Feature: Starting a journey to mindfulness with St Albans group class
PUBLISHED: 14:46 20 August 2018 | UPDATED: 09:32 21 August 2018
©2018 Danny Loo Photography - all rights reserved
It is maybe somewhat ironic that I feel my life is too hectic, stressful, and jam packed to make time for meditation.
But I have heard so much about its benefits that I jumped at the chance to participate in an introductory session with Mindful Pathway - a St Albans based mindfulness course run by three experienced meditation teachers.
As a perpetually late and generally ditsy person (it’s a problem), I arrived at the class a few minutes in feeling vaguely anxious and distracted, my thoughts flitting erratically through the errands, chores and work that were exponentially piling up back at my desk.
At least everyone in the class was welcoming, including teacher and founder of Mindful Pathway, Ruth Farenga.
She explains that myths surrounding mindfulness are numerous - it is not a quick-fix tranquillity shot to magic away the stresses of life and it does not have to be spiritual.
These skills are not hippy mumbo-jumbo, but based on real scientific facts published by neuroscientists.
“Mindfulness means paying attention to what is happening in the present moment in the mind, body and external environment, with an attitude of curiosity and kindness,” explains the Mindful Nation Report produced by the All Party Parlimentary Group into Mindfulness in 2015.
Ruth adds that learning the skill of mindfulness is a journey in self-acceptance - realising when stressers are triggering negative thoughts but not trying to actively change the state of mind.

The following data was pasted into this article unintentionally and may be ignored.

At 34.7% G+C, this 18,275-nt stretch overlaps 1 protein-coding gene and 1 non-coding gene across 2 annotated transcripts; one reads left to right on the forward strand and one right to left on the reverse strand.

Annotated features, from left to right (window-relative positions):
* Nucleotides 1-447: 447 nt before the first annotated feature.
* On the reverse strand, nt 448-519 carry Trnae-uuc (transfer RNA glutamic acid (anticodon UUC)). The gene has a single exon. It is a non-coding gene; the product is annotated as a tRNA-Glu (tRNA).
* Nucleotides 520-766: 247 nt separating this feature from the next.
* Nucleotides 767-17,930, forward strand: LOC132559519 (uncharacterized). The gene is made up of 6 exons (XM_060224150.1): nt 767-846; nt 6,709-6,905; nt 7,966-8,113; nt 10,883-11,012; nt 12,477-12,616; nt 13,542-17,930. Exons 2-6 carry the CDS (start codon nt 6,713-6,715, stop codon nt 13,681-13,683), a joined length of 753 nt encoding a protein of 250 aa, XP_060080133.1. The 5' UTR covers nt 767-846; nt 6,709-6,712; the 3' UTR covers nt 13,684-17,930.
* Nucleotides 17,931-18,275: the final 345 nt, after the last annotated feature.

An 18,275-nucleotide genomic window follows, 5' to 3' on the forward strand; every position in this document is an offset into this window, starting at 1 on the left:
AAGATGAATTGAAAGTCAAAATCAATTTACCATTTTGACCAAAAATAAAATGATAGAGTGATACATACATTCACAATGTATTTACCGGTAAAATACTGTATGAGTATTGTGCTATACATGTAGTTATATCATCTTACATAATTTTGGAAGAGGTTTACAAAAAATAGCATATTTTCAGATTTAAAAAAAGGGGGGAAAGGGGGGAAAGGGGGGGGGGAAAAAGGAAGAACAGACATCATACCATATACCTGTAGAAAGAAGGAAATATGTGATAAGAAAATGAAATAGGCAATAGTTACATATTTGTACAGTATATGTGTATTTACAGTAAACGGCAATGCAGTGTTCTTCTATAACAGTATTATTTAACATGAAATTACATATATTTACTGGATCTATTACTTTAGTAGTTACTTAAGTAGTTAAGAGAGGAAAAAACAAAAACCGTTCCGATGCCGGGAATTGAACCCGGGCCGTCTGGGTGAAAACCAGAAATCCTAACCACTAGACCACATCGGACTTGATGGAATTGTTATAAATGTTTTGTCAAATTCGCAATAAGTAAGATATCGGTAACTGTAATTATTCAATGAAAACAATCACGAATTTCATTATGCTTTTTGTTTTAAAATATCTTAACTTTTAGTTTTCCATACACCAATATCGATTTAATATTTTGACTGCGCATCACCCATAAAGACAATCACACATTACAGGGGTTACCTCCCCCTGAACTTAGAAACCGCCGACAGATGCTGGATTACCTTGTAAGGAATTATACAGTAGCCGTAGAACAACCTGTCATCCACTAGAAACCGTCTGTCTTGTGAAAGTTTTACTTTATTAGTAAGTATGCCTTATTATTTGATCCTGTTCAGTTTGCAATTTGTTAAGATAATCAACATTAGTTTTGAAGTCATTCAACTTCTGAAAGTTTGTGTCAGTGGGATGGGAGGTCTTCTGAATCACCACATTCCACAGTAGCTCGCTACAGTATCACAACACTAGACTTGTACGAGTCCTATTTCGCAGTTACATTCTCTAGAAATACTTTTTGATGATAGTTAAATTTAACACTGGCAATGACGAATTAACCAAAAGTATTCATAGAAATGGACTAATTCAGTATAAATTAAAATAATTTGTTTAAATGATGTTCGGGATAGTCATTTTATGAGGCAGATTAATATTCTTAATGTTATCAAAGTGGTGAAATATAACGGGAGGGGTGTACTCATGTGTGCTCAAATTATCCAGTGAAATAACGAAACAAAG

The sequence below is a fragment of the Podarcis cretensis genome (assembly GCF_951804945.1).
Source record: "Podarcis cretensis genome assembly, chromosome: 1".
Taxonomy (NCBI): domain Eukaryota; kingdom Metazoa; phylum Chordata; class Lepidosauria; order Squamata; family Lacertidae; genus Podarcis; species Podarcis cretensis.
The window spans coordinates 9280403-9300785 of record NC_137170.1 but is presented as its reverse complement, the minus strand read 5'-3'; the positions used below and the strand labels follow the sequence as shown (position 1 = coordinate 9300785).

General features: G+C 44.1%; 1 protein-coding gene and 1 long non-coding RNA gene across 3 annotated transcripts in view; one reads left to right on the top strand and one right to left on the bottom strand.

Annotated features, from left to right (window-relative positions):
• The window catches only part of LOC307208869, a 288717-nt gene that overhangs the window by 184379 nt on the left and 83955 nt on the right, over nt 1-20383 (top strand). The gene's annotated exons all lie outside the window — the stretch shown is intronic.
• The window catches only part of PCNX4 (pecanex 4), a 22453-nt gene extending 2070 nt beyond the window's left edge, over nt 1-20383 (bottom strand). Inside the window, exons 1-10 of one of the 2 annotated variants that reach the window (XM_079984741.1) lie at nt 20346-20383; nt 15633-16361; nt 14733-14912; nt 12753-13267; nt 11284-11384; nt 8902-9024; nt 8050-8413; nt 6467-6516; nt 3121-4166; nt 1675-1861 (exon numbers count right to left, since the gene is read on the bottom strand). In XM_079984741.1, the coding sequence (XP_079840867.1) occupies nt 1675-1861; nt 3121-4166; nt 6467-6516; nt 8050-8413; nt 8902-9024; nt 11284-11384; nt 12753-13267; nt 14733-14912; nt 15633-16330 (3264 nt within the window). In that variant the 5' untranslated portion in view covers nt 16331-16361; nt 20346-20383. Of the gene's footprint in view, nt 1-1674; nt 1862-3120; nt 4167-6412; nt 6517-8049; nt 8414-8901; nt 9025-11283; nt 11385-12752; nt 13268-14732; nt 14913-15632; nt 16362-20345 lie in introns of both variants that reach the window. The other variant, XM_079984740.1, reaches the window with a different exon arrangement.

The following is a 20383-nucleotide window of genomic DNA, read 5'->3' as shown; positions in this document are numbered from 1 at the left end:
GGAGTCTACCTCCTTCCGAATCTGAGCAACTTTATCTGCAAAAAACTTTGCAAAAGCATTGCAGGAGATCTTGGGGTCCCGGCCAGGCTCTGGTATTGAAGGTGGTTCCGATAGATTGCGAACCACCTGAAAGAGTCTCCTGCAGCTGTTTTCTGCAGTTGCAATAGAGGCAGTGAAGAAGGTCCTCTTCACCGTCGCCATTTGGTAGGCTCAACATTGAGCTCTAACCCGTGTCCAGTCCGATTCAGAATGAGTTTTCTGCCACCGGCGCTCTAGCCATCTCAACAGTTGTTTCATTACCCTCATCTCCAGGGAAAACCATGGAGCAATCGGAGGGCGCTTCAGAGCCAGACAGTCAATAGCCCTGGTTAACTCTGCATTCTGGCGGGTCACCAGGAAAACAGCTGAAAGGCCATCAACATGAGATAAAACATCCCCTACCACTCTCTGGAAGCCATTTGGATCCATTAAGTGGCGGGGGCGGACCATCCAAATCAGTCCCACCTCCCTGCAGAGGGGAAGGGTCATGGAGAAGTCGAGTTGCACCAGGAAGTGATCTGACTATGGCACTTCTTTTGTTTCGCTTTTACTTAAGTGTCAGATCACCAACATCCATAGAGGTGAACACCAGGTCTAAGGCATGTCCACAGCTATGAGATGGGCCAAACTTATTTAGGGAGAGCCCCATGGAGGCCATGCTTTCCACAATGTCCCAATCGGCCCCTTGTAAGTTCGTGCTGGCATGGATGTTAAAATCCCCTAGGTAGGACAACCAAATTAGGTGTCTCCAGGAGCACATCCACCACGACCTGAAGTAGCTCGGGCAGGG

The class starts with a short mediation session in which we were all asked to focus on our breathing, placing a hand on the stomach to feel the diaphragm moving.
Focussing entirely on the way my body feels made me acutely aware of how sweaty I was, worried I might fall off my chair, and then agitated that maybe I was doing it all wrong.
To my surprise, this is all perfectly okay - mindfulness is simply about noticing. Let’s just hope no-one else noticed the sweat.
For the next exercise, Ruth read out statements and the group had to decide if it was ‘bliss’, a ‘stretch’, or a ‘stress’. The activities included organising a big party, swimming in the open sea, and driving down the motorway.
Maybe it says something about me (definitely does) - but I said everything was a stretch. Sounds like a really healthy state of mind, right?
Ruth then asked us to identify the thoughts that lead to those feelings. For example, worrying no-one will turn up to the party or I will be in a horrific accident on the motorway.
Despite revealing my own insecurities, Ruth is also effectively isolating the thoughts that lead to stress - which is very useful.
Next, the group write down everything they do in a typical day, before rating it as either nourishing or depleting.
Somewhat surprisingly, mine were about half and half - with a few which could be classed as both thrown in for good measure.
I’m fully getting into this now, so when it comes to finish off with a final meditation, I relax into it.
This time, it feels more immersive. The anxious knot in my stomach is dissipating and my breathing more regular. I still feel flushed and slightly uncomfortable, but I’ve accepted that is okay.
Ruth said: “Mindfulness is important because it is helping people to connect with themselves, helping them to train their mind so they get less dragged down by thoughts and feelings.
“They can observe the thoughts more and enjoy life more fully.”
She would encourage everyone to give mindfulness a go, but not to expect miracles: “Mindfulness is not about relaxing, clearing the mind, achieving some strange calm state.
“It’s more about tuning in to watch your thoughts and feelings and by watching them you are less absorbed by them.”
Ruth herself has benefitted greatly from mindfulness techniques. Seven years ago she was working in a corporate environment and suffering from anxiety, panic attacks and low-level depression.
Leaving the building and pondering what I have learned, I decide to pursue this further. The techniques Ruth teaches are simple and accessible, and I think we could all benefit from a little clarity in our own minds. I know mine can.
Mindful Pathway operate eight week courses at The Albany Centre in Victoria Street and at The Mansion House at Oaklands College. There is a taster day on September 20 - see bit.ly/OpenEvening3
Visit www.mindfulpathway.co.uk for more information.